Trillion Trees Act Wins Johnson’s Support But Divides Climate Activists

Dec 22, 2020

It seems like a simple idea: Plant a trillion trees around the world.  

 

It would help with the fight against climate change, because trees pull carbon dioxide – a heat-trapping greenhouse gas – out of the air.  

 

  

 

The United Nations already supports a Trillion Trees Initiative, and a bill in the House of Representatives proposes a way for the United States to help. 

 

It’s called the Trillion Trees Act, and it would encourage tree-planting with national wood-growth targets, a reforestation task force, an award for forest restoration, and other measures. 

 

The bill has 37 cosponsors – three Democrats and 34 Republicans. The latest Republican to join the list is South Dakota’s Dusty Johnson.  

 

“It really avoids the petty squabbling that so often leads us to inaction,” Johnson said of the bill, “and instead gives us an opportunity to take meaningful steps toward something that I think the left and the right can agree on, which is, let’s plant some trees.” 

 

But almost 100 conservation and climate-change groups have signed a letter opposing the bill. They describe the legislation as a Trojan horse, because it includes higher logging targets on public land to manage the additional trees. There’s also a tax credit in the bill for sustainable building practices with products including wood.  

 

Those and other provisions led the nonprofit Center for Biological Diversity to label the bill “greenwashing” and “a gift to the logging industry.” 

 

Yale expert: ‘Too good to be true’ 

 

Carla Staver, associate professor of ecology and evolutionary biology at Yale, testified on the bill during a House Natural Resources Committee hearing in February.  

 

“On a professional level, it’s immensely cheering to see the climate crisis receiving the bipartisan attention that it has long deserved,” she said. 

 

And Staver said she understands the bill's appeal as a way to fight climate change. 

 

“According to proponents of tree-planting, forests supposedly offer a win-win-win,” she said, “combining carbon drawdown, conservation and forestry-sector productivity while also sparing us the necessity of difficult changes in our lifestyles and economy.” 

 

But she said stopping climate change won’t be that easy, and it can’t be accomplished without a drastic reduction in emissions from fossil fuels such as oil, coal and natural gas.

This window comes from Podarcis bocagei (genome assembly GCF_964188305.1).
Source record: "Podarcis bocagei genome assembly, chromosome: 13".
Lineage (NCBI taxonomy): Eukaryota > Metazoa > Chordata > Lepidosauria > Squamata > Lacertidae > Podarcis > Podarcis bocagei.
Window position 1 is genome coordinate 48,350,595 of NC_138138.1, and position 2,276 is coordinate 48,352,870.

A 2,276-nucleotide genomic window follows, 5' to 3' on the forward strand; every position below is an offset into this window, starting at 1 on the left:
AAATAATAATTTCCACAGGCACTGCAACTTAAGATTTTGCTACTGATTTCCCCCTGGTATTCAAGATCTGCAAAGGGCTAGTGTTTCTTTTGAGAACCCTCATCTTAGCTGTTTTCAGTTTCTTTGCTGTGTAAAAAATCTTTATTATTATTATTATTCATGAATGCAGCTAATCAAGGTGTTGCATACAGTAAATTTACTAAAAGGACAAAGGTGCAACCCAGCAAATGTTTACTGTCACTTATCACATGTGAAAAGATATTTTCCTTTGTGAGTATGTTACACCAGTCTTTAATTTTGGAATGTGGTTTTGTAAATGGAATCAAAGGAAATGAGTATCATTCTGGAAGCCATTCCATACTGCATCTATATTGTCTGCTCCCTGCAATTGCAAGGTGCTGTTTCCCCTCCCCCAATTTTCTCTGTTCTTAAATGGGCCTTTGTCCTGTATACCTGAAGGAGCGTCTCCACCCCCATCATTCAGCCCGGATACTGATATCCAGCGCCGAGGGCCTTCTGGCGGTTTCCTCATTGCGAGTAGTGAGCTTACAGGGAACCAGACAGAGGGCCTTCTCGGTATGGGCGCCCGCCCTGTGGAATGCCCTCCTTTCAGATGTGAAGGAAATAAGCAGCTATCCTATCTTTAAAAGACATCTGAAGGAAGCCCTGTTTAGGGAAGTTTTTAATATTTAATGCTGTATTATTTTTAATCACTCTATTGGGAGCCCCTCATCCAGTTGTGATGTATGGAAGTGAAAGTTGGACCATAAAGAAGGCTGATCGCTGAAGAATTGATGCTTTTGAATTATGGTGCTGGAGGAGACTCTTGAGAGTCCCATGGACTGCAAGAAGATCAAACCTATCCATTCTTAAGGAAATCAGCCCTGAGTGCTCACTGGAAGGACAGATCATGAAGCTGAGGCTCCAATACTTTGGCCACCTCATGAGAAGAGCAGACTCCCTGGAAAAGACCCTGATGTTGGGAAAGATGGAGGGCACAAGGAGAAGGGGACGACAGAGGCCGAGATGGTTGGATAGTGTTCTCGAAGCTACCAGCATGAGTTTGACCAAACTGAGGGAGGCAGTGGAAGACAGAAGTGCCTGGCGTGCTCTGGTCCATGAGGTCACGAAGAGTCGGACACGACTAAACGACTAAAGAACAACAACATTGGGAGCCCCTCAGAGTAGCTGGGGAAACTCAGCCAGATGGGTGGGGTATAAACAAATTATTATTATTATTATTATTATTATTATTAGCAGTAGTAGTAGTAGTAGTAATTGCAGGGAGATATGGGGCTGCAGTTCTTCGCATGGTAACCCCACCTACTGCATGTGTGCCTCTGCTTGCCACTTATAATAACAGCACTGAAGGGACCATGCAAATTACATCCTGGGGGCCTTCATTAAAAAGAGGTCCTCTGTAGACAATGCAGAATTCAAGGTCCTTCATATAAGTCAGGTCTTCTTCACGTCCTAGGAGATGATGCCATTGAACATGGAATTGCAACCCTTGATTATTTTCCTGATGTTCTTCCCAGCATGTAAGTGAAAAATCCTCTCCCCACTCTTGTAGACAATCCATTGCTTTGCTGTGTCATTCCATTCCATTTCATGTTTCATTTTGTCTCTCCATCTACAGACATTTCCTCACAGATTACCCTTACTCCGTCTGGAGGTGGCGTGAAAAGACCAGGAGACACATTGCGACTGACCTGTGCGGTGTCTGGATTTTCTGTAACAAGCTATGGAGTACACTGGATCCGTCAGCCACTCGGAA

Numbers disputed 

 

The bill’s main sponsor, Rep. Bruce Westerland, R-Arkansas, has cited a 2019 study saying that 1 trillion trees could sequester 205 gigatons of carbon – an amount equivalent to two-thirds of all manmade carbon ever emitted, or 20 years’ worth of emissions at current rates.  

 

Staver disputed that data. 

 

“Unfortunately, like most things that seem too good to be true, it is,” she said. 

 

In reality, according to Staver, 1 trillion new trees could sequester 42 gigatons of carbon, which is equivalent to 7 percent of historical manmade emissions, or four years’ worth of emissions at current rates. 

 

Johnson said he knows the Trillion Trees Act is not a silver bullet. 

“But certainly I think we can very easily build a broad coalition around the idea that this, at the very least, is a critically important part of the solution,” he said. 

 

Separate Senate bill 

 

Meanwhile, in the Senate, there’s a separate but related bill called the Trillion Trees and Natural Carbon Storage Act.  

 

The co-chairs of the Senate Climate Solutions Caucus, Republican Mike Braun of Indiana and Democrat Chris Coons of Delaware, introduced the bill earlier this month. Neither of South Dakota’s senators are currently listed as cosponsors. 

 

The Senate bill's provisions include a proposed International Forest Foundation, $10 million in funding to revive Forest Service tree nurseries, and incentives for private landowners to participate in carbon-credit markets.  

 

The Senate bill has support from some conservation and environmental groups, including The Nature Conservancy, the World Wildlife Fund and the National Audubon Society.  

 

-Contact reporter Seth Tupper by email